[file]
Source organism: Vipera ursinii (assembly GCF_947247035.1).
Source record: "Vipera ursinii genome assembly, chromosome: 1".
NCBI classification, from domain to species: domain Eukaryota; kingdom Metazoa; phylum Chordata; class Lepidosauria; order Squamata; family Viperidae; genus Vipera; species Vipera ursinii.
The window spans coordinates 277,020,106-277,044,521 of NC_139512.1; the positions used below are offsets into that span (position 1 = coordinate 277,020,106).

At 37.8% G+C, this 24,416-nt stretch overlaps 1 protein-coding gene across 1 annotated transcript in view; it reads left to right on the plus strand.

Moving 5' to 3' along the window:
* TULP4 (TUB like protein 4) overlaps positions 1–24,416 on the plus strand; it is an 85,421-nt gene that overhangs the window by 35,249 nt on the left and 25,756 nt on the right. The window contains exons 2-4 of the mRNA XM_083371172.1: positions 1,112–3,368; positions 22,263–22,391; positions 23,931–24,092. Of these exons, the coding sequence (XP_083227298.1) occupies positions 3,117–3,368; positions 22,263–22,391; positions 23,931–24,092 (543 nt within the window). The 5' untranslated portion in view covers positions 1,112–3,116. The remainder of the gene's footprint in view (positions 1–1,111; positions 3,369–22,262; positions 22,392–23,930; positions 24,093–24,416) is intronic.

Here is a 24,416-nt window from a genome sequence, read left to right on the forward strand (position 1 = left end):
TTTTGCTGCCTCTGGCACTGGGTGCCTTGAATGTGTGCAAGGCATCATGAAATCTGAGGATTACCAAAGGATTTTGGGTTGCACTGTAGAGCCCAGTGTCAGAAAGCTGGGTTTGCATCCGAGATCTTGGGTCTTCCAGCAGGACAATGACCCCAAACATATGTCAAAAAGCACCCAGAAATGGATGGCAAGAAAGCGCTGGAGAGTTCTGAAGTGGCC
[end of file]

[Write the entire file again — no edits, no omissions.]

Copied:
Source organism: Vipera ursinii (assembly GCF_947247035.1).
Source record: "Vipera ursinii genome assembly, chromosome: 1".
NCBI classification, from domain to species: domain Eukaryota; kingdom Metazoa; phylum Chordata; class Lepidosauria; order Squamata; family Viperidae; genus Vipera; species Vipera ursinii.
The window spans coordinates 277,020,106-277,044,521 of NC_139512.1; the positions used below are offsets into that span (position 1 = coordinate 277,020,106).

At 37.8% G+C, this 24,416-nt stretch overlaps 1 protein-coding gene across 1 annotated transcript in view; it reads left to right on the plus strand.

Moving 5' to 3' along the window:
* TULP4 (TUB like protein 4) overlaps positions 1–24,416 on the plus strand; it is an 85,421-nt gene that overhangs the window by 35,249 nt on the left and 25,756 nt on the right. The window contains exons 2-4 of the mRNA XM_083371172.1: positions 1,112–3,368; positions 22,263–22,391; positions 23,931–24,092. Of these exons, the coding sequence (XP_083227298.1) occupies positions 3,117–3,368; positions 22,263–22,391; positions 23,931–24,092 (543 nt within the window). The 5' untranslated portion in view covers positions 1,112–3,116. The remainder of the gene's footprint in view (positions 1–1,111; positions 3,369–22,262; positions 22,392–23,930; positions 24,093–24,416) is intronic.

Here is a 24,416-nt window from a genome sequence, read left to right on the forward strand (position 1 = left end):
TTTTGCTGCCTCTGGCACTGGGTGCCTTGAATGTGTGCAAGGCATCATGAAATCTGAGGATTACCAAAGGATTTTGGGTTGCACTGTAGAGCCCAGTGTCAGAAAGCTGGGTTTGCATCCGAGATCTTGGGTCTTCCAGCAGGACAATGACCCCAAACATATGTCAAAAAGCACCCAGAAATGGATGGCAAGAAAGCGCTGGAGAGTTCTGAAGTGGCC